China says Indian drone ‘invaded’ its airspace and crashed

File: A Chinese soldier (L) next to an Indian soldier at the Nathu La border crossing between India and China in India's northeastern Sikkim state. China said, Indian drone had invaded its airspace before crashing, months after the two sides ended a tense border standoff. (AFP)
Updated 07 December 2017
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China says Indian drone ‘invaded’ its airspace and crashed

BEIJING: China lodged an official protest with India on Thursday after charging that an Indian drone had “invaded” its airspace before crashing, months after the two sides ended a tense border standoff.
Beijing said the incident occurred “recently” at the border separating India’s northeastern Sikkim state and China’s Tibet region, but it did not say exactly where and when.
India’s army said the unmanned aerial vehicle was on a “regular training mission” when ground control lost contact with it “due to some technical problem” and it crossed over the demarcation line.
The Chinese foreign ministry urged India to “stop the activities” of drones near the border after the UAV “invaded” its airspace.
“The action of the Indian side violated China’s territory and is not conducive to the peace and tranquility of the border area,” foreign ministry spokesman Geng Shuang told a regular news briefing.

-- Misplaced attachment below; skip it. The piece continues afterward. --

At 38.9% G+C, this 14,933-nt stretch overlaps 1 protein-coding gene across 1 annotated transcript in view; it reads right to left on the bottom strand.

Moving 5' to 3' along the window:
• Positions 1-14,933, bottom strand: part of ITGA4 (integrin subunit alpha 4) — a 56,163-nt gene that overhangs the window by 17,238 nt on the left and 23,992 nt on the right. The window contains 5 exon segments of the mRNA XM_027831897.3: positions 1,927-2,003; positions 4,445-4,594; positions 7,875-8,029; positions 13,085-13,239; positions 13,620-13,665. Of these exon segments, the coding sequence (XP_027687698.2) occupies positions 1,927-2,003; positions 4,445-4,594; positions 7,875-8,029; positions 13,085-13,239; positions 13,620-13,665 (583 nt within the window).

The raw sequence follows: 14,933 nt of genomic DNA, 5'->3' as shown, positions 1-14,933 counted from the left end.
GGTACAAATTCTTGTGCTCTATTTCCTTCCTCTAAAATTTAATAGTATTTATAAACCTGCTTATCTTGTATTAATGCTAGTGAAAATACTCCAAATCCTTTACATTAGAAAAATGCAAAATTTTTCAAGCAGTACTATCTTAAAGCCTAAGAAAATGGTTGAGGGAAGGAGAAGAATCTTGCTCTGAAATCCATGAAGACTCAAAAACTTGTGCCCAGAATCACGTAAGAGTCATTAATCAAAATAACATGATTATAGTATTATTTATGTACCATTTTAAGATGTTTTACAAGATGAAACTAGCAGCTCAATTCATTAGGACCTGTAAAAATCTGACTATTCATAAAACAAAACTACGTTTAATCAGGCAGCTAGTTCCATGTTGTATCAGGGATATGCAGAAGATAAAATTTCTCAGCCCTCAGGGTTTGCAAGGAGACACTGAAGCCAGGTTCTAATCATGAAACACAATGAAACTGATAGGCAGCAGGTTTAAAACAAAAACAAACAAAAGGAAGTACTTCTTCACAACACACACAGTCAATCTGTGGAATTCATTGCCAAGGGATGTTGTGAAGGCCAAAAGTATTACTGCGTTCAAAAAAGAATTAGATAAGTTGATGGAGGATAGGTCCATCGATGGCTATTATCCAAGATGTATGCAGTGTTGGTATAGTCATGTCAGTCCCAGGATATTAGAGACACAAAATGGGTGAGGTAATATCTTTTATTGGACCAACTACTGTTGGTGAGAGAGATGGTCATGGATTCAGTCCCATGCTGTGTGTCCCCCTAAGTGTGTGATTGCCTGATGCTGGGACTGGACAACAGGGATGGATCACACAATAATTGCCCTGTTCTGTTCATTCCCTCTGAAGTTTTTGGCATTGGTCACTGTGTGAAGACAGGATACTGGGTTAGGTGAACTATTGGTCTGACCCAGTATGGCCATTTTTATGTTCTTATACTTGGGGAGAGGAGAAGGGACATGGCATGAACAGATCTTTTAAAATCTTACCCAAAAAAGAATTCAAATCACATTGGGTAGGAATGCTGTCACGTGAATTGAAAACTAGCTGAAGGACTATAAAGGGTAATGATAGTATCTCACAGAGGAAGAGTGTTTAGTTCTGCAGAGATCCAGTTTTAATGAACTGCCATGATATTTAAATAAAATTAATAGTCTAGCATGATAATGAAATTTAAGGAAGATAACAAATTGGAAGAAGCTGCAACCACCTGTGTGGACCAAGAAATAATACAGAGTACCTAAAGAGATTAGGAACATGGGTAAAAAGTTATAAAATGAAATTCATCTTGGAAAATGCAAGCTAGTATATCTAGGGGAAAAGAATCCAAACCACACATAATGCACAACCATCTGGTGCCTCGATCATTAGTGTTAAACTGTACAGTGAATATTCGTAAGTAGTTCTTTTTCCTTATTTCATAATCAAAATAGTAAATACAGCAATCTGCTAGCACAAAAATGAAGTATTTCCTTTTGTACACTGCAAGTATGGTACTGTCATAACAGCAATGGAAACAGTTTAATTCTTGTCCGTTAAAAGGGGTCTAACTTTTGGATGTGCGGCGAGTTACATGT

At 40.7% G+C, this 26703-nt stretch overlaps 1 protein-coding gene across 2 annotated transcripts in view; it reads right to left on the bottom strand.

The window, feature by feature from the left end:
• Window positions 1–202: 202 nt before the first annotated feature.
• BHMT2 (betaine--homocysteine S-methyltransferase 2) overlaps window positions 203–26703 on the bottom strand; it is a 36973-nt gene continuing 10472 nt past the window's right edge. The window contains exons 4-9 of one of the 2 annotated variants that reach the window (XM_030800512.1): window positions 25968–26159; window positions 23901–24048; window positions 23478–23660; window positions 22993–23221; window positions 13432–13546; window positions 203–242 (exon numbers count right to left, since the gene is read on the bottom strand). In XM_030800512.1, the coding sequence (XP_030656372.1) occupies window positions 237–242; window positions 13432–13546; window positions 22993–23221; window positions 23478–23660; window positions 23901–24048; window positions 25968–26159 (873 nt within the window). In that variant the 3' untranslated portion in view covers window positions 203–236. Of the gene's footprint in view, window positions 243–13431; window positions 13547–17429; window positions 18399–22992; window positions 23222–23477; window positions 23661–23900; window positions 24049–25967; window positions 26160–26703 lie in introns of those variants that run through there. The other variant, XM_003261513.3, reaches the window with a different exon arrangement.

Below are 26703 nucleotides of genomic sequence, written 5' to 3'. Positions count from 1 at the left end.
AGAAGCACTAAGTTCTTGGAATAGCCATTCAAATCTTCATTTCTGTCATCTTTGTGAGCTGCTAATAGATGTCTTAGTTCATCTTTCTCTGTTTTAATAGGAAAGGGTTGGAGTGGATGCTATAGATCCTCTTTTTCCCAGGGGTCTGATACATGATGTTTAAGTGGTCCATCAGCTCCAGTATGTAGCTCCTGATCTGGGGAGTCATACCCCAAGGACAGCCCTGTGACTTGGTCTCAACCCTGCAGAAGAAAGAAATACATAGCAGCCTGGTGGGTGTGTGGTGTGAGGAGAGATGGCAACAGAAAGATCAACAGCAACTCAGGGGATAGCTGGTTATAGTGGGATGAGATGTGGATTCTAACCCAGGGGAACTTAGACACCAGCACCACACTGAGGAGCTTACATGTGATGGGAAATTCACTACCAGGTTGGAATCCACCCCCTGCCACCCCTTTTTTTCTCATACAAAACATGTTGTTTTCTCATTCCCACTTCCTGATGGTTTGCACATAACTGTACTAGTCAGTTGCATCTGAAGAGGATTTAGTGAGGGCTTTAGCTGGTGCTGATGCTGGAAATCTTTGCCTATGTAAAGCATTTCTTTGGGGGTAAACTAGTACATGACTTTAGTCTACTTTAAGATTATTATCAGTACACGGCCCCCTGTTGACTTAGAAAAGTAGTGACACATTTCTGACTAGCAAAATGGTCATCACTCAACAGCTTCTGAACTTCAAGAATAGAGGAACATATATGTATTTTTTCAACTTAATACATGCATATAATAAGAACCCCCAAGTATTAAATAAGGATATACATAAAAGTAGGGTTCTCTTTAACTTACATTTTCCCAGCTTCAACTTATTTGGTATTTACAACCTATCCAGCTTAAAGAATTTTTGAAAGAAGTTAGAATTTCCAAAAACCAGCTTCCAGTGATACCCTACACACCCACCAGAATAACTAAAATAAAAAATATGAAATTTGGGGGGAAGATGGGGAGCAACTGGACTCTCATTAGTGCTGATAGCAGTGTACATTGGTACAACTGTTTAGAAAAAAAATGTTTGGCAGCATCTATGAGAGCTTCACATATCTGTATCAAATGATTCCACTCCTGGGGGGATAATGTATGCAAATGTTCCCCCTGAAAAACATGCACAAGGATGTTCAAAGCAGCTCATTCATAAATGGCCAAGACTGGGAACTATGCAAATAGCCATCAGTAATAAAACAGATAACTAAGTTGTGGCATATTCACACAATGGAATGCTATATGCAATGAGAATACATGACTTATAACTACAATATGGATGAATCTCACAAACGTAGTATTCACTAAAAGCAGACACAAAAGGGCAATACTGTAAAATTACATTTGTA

“China is dissatisfied with this and lodged solemn representations with the Indian side,” he said, referring to the official diplomatic protest.
A Chinese army official said earlier that border troops “took a professional and responsible attitude” and carried out identification verification of the device.
“We will earnestly fulfil our mission of duty and firmly defend the sovereignty and security of our country,” the deputy director of the Chinese army’s western theater combat bureau, Zhang Shuili, said in a statement.
The Indian army said the country’s border security personnel “immediately alerted” their Chinese counterparts to locate the UAV.
“The exact cause of the incident is under investigation,” Indian army spokesman Col. Aman Anand said in a statement.
“The matter is being dealt with in accordance with the established protocols through institutional mechanisms to deal with situations along the India-China border areas.”
The drone incident follows a summer standoff in a Himalayan area where Tibet, Sikkim and Bhutan meet.
In August, the two nations pulled back their troops to resolve the tense deadlock over the area, which is claimed by both China and Bhutan, an ally of India.
The dispute began in mid-June after Chinese troops started building a road on the Doklam plateau, known as Donglang in Chinese.
India has an army base nearby and moved soldiers into the flashpoint zone to halt the work, prompting Beijing to accuse it of trespassing on Chinese soil.
After both sides withdrew, India’s army chief said in September that his country could not afford to be complacent and must be prepared for war.
“As far as our northern adversary is concerned, flexing of muscles has started,” General Bipin Rawat said at a think tank event in New Delhi, in reference to China.